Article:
An interesting column from a lawyer in Mumbai about a recent case that made the news in India. Here’s a snippet:
In a sworn affidavit, she had alleged that it was a false case, and that her mother, who was estranged from her father, had instigated her to file this false complaint.
The media was quick in indicting the mother. Overnight, she had been transformed from a helpless victim of domestic abuse to a manipulator, the culprit of the entire piece. The concern that was highlighted was that the law does not prescribe a stringent punishment for such a woman. One paper carried a headline, “Wife may get away lightly.”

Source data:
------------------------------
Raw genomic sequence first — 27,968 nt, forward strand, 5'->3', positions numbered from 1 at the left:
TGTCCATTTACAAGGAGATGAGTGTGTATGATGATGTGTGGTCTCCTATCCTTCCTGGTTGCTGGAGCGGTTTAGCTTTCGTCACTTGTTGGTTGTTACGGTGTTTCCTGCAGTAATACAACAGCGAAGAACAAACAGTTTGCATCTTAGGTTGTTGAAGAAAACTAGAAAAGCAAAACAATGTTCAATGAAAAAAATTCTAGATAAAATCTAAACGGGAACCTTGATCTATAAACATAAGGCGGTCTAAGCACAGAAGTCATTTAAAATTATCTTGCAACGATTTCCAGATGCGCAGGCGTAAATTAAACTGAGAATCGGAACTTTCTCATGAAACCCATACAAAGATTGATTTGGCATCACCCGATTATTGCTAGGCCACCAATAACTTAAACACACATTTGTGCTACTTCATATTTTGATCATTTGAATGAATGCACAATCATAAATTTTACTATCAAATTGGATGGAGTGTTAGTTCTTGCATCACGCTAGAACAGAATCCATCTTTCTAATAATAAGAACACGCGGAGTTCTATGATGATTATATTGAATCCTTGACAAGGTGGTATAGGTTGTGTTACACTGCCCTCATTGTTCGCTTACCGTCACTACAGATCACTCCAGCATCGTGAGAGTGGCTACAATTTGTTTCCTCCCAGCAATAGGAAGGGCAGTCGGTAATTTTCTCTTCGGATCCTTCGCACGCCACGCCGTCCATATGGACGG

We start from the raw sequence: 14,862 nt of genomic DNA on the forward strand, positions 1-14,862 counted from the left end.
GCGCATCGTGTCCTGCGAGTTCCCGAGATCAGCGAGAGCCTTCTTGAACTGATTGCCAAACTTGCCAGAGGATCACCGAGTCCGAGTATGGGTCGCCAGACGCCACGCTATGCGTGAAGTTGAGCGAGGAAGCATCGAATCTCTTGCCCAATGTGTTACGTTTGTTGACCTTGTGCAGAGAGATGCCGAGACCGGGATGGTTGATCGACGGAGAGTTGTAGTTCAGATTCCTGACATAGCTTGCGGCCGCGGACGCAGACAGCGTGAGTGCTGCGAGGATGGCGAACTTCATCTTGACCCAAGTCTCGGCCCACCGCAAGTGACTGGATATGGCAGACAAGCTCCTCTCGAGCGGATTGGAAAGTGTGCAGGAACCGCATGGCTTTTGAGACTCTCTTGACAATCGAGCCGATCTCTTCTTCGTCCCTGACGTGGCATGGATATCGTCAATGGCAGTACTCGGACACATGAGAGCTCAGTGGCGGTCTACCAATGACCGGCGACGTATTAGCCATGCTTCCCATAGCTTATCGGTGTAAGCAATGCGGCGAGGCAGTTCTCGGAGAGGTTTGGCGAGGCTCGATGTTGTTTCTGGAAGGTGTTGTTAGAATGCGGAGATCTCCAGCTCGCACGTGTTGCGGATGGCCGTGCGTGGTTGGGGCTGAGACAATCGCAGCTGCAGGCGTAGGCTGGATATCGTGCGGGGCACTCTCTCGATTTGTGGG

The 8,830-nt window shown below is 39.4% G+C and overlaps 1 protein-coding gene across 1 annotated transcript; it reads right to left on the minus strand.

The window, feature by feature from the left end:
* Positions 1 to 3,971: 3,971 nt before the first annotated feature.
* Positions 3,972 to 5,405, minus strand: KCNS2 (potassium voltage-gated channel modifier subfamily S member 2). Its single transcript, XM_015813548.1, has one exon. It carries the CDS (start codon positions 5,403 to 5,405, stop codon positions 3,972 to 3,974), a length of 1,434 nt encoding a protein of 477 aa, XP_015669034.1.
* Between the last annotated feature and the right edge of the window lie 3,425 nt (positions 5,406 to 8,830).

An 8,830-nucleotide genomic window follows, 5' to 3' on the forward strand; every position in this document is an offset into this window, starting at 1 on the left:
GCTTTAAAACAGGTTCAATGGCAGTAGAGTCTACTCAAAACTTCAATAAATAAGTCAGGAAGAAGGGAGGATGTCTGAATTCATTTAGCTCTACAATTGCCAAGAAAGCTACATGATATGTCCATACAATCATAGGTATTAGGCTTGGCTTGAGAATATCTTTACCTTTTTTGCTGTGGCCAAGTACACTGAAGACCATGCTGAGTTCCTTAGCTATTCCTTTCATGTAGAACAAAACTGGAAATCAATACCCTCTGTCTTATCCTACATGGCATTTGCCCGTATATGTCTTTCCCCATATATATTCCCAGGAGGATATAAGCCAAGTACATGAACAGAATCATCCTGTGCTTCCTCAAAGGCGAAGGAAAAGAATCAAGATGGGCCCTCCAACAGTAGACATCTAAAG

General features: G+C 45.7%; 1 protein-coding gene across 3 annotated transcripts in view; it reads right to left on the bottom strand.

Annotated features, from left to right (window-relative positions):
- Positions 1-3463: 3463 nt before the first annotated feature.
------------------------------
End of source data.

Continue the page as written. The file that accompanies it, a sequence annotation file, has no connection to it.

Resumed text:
Rather curiously, while the indictment of the mother was quick and scathing, there was hardly any introspection as to where and how this affidavit was made, and what were the circumstances that led to the filing of it at such a late stage, and why such an affidavit could not be procured at the stage of the hearing of the case in the Supreme Court. Why did the girl have a sudden change of heart?
Read Rape and retraction .